The Evolution of the U.S. Navy

The Navy must reequip itself for its core function of high-seas battle if it is to resume custodianship of an increasingly competitive maritime world.

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Were the U.S. Navy and Marine Corps after the Cold War and the hippy movement of 1968 separated at birth? In a sense, yes. Both made it an article of faith that history had ended or was simply irrelevant. Both took to extremes Henry Ford’s quip that “history is more or less bunk”—a paean to historical forgetfulness if there ever was one. “We don’t want tradition,” declared Ford in the Chicago Tribune in 1916. “We want to live in the present, and the only history that is worth a tinker’s damn is the history that we make today.” Their extremely American conviction that history was bunk liberated the 1960s types and sea warriors from the customs and ways of thinking that had stood the test of time—or so they thought. Both groups had to relearn what they had deliberately forgotten, at considerable peril to the republic and themselves. The hippies constituted a menace to public health; neglect of basic martial missions, tactics, and hardware endangered the ability of the sea services to enforce freedom of the sea

That is my reading of the lessons from a comical albeit macabre story about San Francisco during the 1960s, related by the novelist and gadfly Tom Wolfe. Hippies inhabiting communes in the city’s Haight-Ashbury district had declared it “Year Zero.” They proclaimed that benighted past generations had nothing to teach that was worth learning. They would build an all-new world from scratch, learning everything for themselves. Hence, it was known as Year Zero. The enlightened 1960s generation thus made a conscious choice to forget the accumulated wisdom of the ages—including such fundamentals as basic sanitation and hygiene! The ensuing downturn in public health flummoxed doctors at the Haight-Ashbury Free Clinic. Wolfe reports:

Among the codes and restraints that people in the communes swept aside—quite purposely—were those that said you shouldn’t use other people’s toothbrushes or sleep on other people’s mattresses without changing the sheets or . . . without using any sheets at all or that you and five other people shouldn’t drink from the same bottle of Shasta or take tokes from the same cigarette. And now, in 1968, they were relearning . . . the laws of hygiene . . . by getting . . . diseases that had disappeared so long ago they had never even picked up Latin names, diseases such as the mange, the grunge, the itch, the twitch, the thrush, the scroff, the rot.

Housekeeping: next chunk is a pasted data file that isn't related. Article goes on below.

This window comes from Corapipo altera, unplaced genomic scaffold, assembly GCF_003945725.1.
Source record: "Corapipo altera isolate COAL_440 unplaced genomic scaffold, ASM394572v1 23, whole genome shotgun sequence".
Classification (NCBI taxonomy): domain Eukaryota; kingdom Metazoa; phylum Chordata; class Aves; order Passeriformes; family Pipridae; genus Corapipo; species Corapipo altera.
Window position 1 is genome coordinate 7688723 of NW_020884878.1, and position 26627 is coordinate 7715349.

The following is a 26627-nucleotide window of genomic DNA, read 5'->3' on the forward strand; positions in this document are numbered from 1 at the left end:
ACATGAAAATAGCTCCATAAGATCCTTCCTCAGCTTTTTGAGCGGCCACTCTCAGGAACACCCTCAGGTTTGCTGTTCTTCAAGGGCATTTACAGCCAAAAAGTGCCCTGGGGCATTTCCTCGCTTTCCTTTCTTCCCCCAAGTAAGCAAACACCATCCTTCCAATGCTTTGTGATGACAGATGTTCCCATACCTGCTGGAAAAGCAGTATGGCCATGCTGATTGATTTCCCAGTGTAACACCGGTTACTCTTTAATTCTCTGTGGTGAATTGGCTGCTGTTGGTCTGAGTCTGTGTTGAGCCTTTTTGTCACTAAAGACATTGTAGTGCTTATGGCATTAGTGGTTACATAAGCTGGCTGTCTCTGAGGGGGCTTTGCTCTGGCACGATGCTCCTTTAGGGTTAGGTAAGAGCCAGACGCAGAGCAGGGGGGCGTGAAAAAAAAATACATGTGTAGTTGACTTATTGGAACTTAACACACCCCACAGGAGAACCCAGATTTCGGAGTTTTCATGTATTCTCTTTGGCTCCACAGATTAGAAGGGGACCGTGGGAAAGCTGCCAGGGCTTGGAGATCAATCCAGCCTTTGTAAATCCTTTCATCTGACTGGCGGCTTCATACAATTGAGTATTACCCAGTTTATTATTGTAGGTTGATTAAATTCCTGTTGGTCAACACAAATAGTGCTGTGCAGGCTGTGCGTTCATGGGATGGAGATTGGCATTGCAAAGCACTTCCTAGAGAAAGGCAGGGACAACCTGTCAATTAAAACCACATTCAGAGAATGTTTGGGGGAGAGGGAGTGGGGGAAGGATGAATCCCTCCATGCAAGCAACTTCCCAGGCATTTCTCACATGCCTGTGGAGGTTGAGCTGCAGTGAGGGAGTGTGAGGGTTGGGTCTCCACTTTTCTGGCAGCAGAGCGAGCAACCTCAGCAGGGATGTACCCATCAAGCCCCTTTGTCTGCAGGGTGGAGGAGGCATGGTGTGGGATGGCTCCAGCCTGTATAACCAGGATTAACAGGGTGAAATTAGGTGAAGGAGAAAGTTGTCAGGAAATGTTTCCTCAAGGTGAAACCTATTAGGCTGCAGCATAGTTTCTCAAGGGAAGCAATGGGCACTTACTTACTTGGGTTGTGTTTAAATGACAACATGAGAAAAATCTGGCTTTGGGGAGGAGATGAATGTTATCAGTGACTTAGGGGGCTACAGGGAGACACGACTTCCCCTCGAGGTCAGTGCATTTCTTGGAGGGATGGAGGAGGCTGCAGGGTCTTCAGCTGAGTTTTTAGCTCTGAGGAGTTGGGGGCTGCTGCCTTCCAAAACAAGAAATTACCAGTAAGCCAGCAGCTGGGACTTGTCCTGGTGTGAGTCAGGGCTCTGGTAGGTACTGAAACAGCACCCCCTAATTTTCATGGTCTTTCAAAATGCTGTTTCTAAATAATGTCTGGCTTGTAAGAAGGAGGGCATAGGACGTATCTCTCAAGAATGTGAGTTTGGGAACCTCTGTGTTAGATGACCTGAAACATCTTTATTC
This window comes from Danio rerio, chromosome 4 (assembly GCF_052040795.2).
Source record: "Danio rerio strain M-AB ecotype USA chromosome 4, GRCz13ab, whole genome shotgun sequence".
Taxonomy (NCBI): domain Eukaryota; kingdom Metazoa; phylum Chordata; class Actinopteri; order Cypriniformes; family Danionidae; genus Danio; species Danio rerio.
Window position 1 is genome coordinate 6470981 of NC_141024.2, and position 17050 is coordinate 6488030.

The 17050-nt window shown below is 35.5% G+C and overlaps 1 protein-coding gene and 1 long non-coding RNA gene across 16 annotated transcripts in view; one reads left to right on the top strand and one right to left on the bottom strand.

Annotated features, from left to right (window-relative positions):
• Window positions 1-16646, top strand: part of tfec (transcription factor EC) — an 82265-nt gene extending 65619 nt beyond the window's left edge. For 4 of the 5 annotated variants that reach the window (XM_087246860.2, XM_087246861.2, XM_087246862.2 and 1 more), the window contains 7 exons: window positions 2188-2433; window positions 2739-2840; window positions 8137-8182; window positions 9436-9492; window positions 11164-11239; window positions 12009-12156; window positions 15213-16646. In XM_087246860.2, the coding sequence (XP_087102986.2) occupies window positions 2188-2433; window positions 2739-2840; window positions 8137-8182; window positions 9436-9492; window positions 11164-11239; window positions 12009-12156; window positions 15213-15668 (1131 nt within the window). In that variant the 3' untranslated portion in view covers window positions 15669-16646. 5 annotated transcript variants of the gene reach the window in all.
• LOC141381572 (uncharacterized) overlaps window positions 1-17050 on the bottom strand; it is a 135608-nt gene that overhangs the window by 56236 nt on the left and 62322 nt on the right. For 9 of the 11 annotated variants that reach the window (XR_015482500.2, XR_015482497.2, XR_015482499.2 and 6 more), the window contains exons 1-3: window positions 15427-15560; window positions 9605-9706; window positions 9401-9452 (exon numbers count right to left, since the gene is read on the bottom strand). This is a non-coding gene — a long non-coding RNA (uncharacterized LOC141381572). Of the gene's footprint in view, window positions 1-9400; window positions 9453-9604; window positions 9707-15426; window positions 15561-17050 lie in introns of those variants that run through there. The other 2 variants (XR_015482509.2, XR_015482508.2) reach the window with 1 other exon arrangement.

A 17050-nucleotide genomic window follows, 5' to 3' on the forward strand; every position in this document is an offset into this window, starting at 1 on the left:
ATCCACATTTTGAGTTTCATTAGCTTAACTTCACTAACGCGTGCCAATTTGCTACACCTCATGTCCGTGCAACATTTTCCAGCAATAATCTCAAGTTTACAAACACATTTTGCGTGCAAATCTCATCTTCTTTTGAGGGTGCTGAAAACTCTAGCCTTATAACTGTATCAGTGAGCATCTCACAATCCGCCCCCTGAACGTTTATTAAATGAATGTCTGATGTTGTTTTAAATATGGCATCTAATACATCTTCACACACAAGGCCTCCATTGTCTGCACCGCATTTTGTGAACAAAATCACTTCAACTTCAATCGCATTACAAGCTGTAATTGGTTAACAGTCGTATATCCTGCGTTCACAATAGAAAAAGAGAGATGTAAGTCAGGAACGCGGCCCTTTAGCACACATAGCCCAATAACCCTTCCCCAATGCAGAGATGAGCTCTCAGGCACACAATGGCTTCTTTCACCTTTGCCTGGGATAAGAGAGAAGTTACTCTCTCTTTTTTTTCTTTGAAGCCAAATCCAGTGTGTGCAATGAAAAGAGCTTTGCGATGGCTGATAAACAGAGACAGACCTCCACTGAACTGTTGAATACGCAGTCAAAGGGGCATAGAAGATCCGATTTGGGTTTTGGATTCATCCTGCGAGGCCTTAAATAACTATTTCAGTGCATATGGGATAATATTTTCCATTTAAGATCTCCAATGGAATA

But that isn’t quite right, is it? Getting sick “exposed the hippies to the consequences of their folly”? Whether they learned from the grunge or the rot was up to them. Learning demanded a painful mental readjustment. It demanded that they amend or discard Year Zero thinking, a core precept of commune life. Having consciously decided to reject all lessons bequeathed by past generations, the 1960s generation now had to decide to take the past seriously again, in whole or in part. For Wolfe this was the moral to the story—that the hippies’ ahistorical and arrogant worldview compelled them to undertake a “Great Relearning” of basic truths in order to rejoin modern society as functioning members.

You can disparage those who went before or declare past experience irrelevant. That doesn’t make what your forebears learned about reality any less true. And reality has a way of exacting its revenge. When it does, you can undertake your own Great Relearning or suffer the consequences.

Now, the United States Navy and Marine Corps are not some bunch of smelly hippies per se. But in a way the seniormost naval leadership announced that Year Zero had arrived with the downfall of the Soviet Union and Soviet Navy. Uniformed and civilian officials declared an end to naval history in 1992, at almost precisely the same moment the social scientist Francis Fukuyama was proclaiming an end to political history. (Fukuyama floated the notion of an “end of history” in these pages in 1989 and expanded it to book length in late 1992.) A whiff of Haight-Ashbury wafted through naval precincts when “. . . From the Sea: Preparing the Naval Service for the 21st Century,” the U.S. Navy and Marines’ first effort at making strategy for the brave new world following the Cold War, stated that:

  • The West ruled the sea now that the Soviet Navy was no more;
  • No peer antagonist could rival the U.S. or allied navies for mastery of the maritime commons, and none would for the foreseeable future;
  • And therefore the U.S. sea services could afford to transform themselves into a “fundamentally different naval service” that had little need to gird for surface, anti-air, or anti-submarine warfare against enemies comparable in size and capability to Western forces.